New funding to tackle UK aquaculture issues

Salmon fish farm pools in the sea lochs near Portree, Sound of Raasay, Isle of Skye, Highlands of Scotland

A £4.6 million fund, aimed at bringing academia and industry together to tackle key challenges facing UK aquaculture, is being made available.

Researchers and their industrial partners working in sustainable aquaculture are set to benefit from a share of this new Biotechnology and Biological Sciences Research Council (BBSRC) investment.

The Sustainable Aquaculture Partnerships for Innovation fund will support 10 projects designed to address specific issues facing British aquaculture, including disease prevention and animal welfare.

All funded projects include at least one partner from industry who will contribute at least 10% cash or in-kind to the full economic cost of the project.

Among the funded projects is a 24-month consortium, which will help to address the health and welfare impact of plankton on aquaculture by using:

  • novel imaging approaches
  • artificial intelligence
  • mathematical models and
  • real-time web-based reporting.

The project has applicability to a diverse range of areas and international applications and could benefit the shellfish aquaculture industry.

Elsewhere, researchers will explore how regulating exposure to light can help tackle some of the challenges posed by infectious diseases on salmon farms.

Previous research underpinning the project has shown that juvenile trout exposed to continuous light were less resistant to skin parasites.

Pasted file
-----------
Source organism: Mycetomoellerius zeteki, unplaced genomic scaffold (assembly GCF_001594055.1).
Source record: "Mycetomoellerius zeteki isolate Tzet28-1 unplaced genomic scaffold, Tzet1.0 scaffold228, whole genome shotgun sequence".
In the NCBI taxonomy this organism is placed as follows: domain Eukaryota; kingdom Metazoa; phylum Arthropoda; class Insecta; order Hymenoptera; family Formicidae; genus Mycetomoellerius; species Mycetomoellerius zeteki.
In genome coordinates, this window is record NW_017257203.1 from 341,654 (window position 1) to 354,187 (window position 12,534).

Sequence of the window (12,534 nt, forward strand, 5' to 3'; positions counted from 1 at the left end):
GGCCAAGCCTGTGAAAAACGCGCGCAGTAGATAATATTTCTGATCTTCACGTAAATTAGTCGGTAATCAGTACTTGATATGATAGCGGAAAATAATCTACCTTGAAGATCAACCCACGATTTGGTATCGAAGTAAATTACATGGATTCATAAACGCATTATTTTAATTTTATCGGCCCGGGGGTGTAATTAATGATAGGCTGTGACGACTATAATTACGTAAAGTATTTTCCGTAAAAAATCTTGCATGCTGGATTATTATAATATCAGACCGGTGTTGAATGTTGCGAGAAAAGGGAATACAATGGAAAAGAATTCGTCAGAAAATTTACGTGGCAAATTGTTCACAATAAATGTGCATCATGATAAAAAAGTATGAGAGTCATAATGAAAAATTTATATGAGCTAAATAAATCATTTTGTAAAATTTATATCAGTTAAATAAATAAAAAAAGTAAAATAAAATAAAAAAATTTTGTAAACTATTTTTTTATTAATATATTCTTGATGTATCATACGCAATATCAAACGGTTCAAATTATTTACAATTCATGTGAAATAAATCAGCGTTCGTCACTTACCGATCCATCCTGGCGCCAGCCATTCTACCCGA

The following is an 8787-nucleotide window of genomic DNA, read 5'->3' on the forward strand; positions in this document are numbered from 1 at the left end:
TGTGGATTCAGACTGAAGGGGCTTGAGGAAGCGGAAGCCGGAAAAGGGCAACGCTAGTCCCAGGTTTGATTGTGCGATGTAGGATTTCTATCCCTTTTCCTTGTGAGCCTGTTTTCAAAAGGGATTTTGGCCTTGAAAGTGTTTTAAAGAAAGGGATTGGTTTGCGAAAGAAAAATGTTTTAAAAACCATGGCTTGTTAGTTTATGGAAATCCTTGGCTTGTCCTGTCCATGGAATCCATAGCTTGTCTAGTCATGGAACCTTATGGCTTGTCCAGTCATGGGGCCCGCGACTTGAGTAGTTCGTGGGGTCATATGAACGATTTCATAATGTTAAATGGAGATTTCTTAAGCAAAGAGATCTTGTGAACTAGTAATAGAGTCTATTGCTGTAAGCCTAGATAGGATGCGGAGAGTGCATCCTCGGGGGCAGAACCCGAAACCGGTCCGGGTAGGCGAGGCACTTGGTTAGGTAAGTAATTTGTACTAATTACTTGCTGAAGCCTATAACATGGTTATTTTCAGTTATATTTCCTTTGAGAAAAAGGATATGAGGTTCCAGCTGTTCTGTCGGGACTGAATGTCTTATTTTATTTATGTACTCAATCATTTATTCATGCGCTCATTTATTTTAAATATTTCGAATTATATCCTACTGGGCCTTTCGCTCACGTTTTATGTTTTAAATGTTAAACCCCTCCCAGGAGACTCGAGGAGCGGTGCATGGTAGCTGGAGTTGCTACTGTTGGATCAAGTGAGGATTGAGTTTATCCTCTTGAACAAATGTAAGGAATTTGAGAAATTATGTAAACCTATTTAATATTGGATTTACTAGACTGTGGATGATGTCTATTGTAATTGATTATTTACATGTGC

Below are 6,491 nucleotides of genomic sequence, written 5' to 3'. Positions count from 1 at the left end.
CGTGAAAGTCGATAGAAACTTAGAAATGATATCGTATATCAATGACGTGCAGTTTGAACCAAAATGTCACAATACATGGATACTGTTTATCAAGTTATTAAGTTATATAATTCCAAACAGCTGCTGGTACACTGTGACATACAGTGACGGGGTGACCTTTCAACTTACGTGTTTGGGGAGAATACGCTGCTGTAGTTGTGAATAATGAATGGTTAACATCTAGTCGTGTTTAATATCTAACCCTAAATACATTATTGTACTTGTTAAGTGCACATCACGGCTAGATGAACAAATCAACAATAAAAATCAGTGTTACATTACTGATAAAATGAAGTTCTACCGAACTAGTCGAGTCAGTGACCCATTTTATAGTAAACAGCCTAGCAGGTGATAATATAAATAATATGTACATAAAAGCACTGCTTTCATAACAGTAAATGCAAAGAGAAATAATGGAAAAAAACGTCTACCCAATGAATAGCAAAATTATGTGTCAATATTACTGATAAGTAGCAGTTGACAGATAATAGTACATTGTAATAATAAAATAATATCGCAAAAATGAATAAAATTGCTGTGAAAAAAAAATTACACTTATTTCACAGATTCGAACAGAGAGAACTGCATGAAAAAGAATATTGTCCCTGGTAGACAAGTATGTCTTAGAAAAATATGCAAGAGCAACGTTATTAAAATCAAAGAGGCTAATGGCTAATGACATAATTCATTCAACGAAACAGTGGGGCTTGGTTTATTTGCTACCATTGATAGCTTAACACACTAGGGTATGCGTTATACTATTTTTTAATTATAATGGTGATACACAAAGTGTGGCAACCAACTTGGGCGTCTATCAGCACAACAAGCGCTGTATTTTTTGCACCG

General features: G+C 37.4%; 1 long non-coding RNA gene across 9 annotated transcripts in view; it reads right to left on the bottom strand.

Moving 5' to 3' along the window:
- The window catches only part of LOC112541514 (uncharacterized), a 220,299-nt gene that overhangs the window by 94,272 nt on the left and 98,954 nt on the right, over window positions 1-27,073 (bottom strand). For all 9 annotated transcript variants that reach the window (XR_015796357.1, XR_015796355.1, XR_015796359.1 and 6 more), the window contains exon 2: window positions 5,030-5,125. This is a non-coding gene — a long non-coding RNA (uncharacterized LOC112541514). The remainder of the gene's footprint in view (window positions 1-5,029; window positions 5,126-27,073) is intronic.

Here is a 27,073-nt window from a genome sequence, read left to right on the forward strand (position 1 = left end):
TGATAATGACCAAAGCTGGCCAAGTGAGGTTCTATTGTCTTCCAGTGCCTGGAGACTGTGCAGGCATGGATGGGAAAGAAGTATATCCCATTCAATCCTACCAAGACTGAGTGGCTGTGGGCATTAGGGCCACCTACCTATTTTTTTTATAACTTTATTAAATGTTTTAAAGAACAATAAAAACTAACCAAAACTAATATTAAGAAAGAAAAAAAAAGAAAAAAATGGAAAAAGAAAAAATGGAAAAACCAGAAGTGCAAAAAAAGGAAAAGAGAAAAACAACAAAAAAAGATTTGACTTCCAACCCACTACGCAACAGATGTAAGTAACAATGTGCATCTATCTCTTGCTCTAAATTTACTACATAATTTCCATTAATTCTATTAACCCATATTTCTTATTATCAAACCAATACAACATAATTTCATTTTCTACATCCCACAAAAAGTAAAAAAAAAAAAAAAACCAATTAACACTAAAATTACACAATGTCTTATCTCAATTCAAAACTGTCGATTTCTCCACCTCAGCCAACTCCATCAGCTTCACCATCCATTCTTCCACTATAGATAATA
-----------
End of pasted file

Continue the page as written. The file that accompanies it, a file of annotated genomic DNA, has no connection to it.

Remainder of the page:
Another project will bring together a large consortium of seaweed producers from around the UK, Sweden, and Norway to research ways to boost red seaweed cultivation.

This will include the use of:

  • novel culturing strategies
  • hatchery technology
  • contamination control, microbiome engineering and
  • predatory microorganisms for disease control.

Dr Lee Beniston, Associate Director of Industry Partnerships and Collaborative R&D at BBSRC, said: “Advances in aquaculture technology and innovative approaches have enormous potential to provide the UK, and the world, with a more sustainable, diverse, and healthy source of nutrition.

“This will support ambitions in areas such as food security through to the health of the nation.”

He added: “We are pleased to be investing, alongside businesses, in these exciting research and innovation projects which will catalyse and drive innovation across the aquaculture industry.”

The Project partners include key players in the sector such as Scottish Sea farms, Bakkafrost, Mowi and Salmon Scotland.

Other groups such as the University of Stirling’s Institute of Aquaculture, where scientists will work with industry partners on three of the 10 projects funded by BBSRC investment, are involved.

Professor Simon MacKenzie (pictured), Head of the Institute of Aquaculture at the University of Stirling, will lead a project aimed at improving gill health in Atlantic salmon, a partnership with PatoGen and Bakkafrost.

Fellow Dr Adam Brooker will lead a team working with Bakkafrost and Garrett Brothers to improve fish welfare in salmon aquaculture using on-demand, electric-powered aeration.

Professor Dr Monica Betancort will head up a project to research the use of camelina omega-3 oil for optimal heart and gill health, in partnership with Biomar.

Dr Betancort said: “I would like to thank BBSRC for giving me the opportunity to pursue this very exciting project.”

Dr Lee Beniston, Associate Director of Industry Partnerships and Collaborative R&D at BBSRC, said: “Advances in aquaculture technology and innovative approaches have enormous potential to provide the UK, and the world, with a more sustainable, diverse, and healthy source of nutrition.

“This will support ambitions in areas such as food security through to the health of the nation.”

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